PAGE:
Sports funding continues to go to elite sporting institutions and projects ($3.4 billion over 10 years ahead of the Brisbane Olympics) and not to communities where most people enjoy and benefit from participating in sport. These community-based sporting organisations are also feeders for future elite sports people and deserve a larger piece of the pie. For example, Ku-ring-gai Council is considering raising rates to help fund (in part) the building costs of the basketball facilities at St Ives High School.
Does it help people feel that they are safe, valued and that they belong?
This area experienced some gains over the previous decade, but there is nothing here that will help our youth feel any sense of value in their future – not in housing affordability nor higher education placements and fees. Furthermore, assistance focused on our region is skewed heavily to defence ambitions over humanitarian and disaster preparedness. If you’re interested in helping family members study, work or settle in Australia, things also just got a whole lot harder and more expensive.
The government is making good on an election commitment to boost childcare subsidies – which will take affect from July 1. It is great for people on a household income of below $530,000 (I hope that’s most people because I am clearly not being paid enough otherwise). For families earning less than $80,000 (ouch, that’s really tough in Bradfield), the subsidy for child 1 jumps to 90%.
Those living with a disability
The NDIS is not the only thing defining people living with a disability and their carers; but it’s significant for so many of us. According to the ABC, the NDIS is one of the fastest growing areas of spending in the budget but there is relatively little change to it this time around.
There will be more money to the NDI Agency, 12-month plans will now be longer term and more flexible. There will be resources to increase the capability of the agency running this. But this is a far cry from what I heard on the campaign trail, that the NDIS needs to be governed by the people it serves and that the system should be flipped on its head, with more input from local voices.
$48.3 million will be allocated towards tackling fraud.
The maximum rate of Commonwealth Rent Assistance will be lifted by 15%, costing the government about $700 million a year.
$10b will be put into a special vehicle (off budget) to invest in building new, affordable housing. But naturally, these won’t be built for years to come. The Greens are asking for a rent-freeze so those renting can enjoy more immediate benefits to mitigate rent hikes.
Small business owners
A surge in interest rate and rents increasing, will likely reduce consumer confidence. So this budget matters to you if you own and run a small or medium-sized business.
Up to $650 will be paid to small businesses in energy bill relief as the government seeks to neutralise price rises for this year and 2024.
From July 2026, you’ll be required to pay employee super on payday, rather than quarterly which means you have three years to work out your business cashflow and revise accounting systems.
The instant asset write-off for items of $20,000 or less (for businesses with less than $10m in yearly turnover) will continue until the middle of next year.
A bonus tax discount will be available to help business electrify. Those small businesses will be able to claim 20% of spending that supports electrification or more efficient energy use on their taxes, including electrified heating and cooling, more efficient white goods, induction cooktops and installing batteries and heat pumps. Of course if you’ve already dipped into your own earnings to pay for these updates, you won’t be benefiting from this initiative. If you have not yet, this is a great opportunity to get on with it! Check out Better Business Partnerships as well.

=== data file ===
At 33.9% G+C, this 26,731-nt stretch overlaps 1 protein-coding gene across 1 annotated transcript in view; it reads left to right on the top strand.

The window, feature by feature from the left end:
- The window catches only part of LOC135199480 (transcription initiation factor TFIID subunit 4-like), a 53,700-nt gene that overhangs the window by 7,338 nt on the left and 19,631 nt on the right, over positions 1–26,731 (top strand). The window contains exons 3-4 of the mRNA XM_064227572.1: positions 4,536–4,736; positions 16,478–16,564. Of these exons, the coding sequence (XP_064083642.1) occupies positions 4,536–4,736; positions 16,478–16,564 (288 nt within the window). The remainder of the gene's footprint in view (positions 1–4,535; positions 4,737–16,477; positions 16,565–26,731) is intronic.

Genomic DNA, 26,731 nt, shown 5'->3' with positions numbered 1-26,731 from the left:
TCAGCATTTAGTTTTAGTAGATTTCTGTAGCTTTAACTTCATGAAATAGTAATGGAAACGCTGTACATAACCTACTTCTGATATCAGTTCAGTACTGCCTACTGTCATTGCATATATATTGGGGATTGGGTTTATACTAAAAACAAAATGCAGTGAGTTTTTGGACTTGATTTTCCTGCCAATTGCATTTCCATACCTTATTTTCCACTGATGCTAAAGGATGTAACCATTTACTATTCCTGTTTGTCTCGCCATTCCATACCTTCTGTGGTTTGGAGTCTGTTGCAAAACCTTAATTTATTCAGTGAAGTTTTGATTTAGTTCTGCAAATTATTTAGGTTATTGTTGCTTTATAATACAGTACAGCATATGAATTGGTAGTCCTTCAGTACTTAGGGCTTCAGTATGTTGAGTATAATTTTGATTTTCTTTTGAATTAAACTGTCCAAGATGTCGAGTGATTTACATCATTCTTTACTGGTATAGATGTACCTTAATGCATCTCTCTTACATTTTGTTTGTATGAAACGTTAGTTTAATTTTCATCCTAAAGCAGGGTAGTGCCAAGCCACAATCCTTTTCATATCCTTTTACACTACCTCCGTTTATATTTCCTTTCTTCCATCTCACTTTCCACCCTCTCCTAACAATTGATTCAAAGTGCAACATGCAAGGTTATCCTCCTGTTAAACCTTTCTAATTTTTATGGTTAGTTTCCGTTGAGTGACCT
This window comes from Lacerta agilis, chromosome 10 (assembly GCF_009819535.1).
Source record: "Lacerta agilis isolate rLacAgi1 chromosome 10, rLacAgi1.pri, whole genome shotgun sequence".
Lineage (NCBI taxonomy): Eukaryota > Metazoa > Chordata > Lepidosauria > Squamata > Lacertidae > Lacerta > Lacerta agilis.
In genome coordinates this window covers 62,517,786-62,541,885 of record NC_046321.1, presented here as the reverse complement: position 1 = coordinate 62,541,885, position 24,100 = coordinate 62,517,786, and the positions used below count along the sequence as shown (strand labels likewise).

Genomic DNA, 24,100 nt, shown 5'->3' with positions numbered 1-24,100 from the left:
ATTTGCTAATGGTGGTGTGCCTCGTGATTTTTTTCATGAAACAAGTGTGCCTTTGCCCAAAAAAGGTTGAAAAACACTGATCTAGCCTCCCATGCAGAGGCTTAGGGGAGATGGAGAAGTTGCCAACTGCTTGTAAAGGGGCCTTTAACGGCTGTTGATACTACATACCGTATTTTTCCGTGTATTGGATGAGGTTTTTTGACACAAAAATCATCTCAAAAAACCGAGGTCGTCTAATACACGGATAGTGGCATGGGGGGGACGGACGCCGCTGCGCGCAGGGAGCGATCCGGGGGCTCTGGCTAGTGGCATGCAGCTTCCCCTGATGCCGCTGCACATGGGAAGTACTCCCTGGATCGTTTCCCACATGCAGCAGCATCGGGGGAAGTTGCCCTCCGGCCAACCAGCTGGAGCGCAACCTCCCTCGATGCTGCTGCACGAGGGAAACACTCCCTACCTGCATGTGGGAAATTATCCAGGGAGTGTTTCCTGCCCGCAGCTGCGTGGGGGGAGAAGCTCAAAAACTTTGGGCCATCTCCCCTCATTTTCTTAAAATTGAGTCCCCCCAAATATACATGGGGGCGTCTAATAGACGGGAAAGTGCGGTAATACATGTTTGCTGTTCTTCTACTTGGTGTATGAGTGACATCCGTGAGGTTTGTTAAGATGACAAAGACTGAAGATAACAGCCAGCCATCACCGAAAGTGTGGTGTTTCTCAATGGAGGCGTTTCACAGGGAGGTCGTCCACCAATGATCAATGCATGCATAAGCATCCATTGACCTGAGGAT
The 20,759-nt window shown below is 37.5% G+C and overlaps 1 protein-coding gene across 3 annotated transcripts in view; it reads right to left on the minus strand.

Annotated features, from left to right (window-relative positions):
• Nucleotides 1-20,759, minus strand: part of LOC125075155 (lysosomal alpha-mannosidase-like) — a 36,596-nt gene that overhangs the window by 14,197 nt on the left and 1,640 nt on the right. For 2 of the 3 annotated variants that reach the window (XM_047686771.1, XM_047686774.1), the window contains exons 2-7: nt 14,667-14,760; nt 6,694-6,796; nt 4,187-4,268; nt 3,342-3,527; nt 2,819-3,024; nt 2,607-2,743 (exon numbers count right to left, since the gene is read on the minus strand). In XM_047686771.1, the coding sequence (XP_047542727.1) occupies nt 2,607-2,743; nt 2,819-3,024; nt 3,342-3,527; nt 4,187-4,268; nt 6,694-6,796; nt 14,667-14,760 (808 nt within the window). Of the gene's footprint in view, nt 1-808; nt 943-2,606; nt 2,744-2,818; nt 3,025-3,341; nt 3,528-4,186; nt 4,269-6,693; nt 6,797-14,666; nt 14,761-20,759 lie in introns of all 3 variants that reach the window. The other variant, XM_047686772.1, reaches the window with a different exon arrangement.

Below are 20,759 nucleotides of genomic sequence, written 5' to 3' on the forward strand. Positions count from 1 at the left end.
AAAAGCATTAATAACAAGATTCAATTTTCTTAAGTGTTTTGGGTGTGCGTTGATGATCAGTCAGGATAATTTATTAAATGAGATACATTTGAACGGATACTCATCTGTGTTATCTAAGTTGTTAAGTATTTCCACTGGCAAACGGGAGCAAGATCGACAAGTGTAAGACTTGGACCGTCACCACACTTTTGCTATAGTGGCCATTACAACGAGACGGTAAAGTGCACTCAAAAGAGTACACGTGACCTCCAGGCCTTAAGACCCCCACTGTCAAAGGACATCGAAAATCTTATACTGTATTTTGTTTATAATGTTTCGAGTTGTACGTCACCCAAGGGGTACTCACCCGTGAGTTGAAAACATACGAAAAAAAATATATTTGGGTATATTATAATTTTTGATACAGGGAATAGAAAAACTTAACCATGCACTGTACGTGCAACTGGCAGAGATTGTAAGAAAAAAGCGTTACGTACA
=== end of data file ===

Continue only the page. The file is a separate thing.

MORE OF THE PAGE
Not much here guys! No new money for TAFE; no news on student loan support. Austudy and Youth Allowance are lifted by $40 a fortnight.
Single parenting payment (91% of which goes to women) lifts eligibility to include single parents with a child up to 14, rather than 8 years of age. The rate remains unchanged.
There is not much focused at women’s health despite the extra health and medical costs borne by women over their various life stages (reproductive health for example).
The Treasurer noted that "The majority of people aged 55 and over on JobSeeker are women, many with little to no savings or superannuation, and who are at risk of homelessness.” This is the rationale for dropping the age for JobSeeker from 60+ to 55+ for extra support.
Cost of applying for a visa will rise 6% and if you’re on a working holiday visa or other short-stay visa, the rises will total 21% on application fees.
Student visa holders will be restricted to working a maximum of 48 hours a fortnight including those working in aged care from end of the year. The eligibility covering those allowed to study on a student visa will be changed to clamp down on the number of people using this as a pathway to permanent residency (over getting an education).
Seventy-five percent of the $19b new spend over five years will go to increasing defence and security presence in the Pacific. The remainder shall be spent on seasonal working visas for people from Pacific countries and humanitarian relief and disaster preparedness.
Are you a winner or a loser?
As always, check out how you and your family fairs with the ABC’s analysis of the budget winners and losers here.
I hope you found this quick commentary on the 2023-4 Budget useful. I will be diving deeper into it over the next few weeks, as well as to the responses by the Liberal National Opposition, The Greens and the rest of the crossbench.
If you want to make sure you are a winner next time around, please be sure to volunteer, donate and/or vote for me in the next general election. And tell your friends too. Only by working together can a community independent benefit our community. And it’s this invitation I extend to make us all winners.
Sources: ABC, Crikey, Guardian, Budget Papers 1 & 2, Budget Overview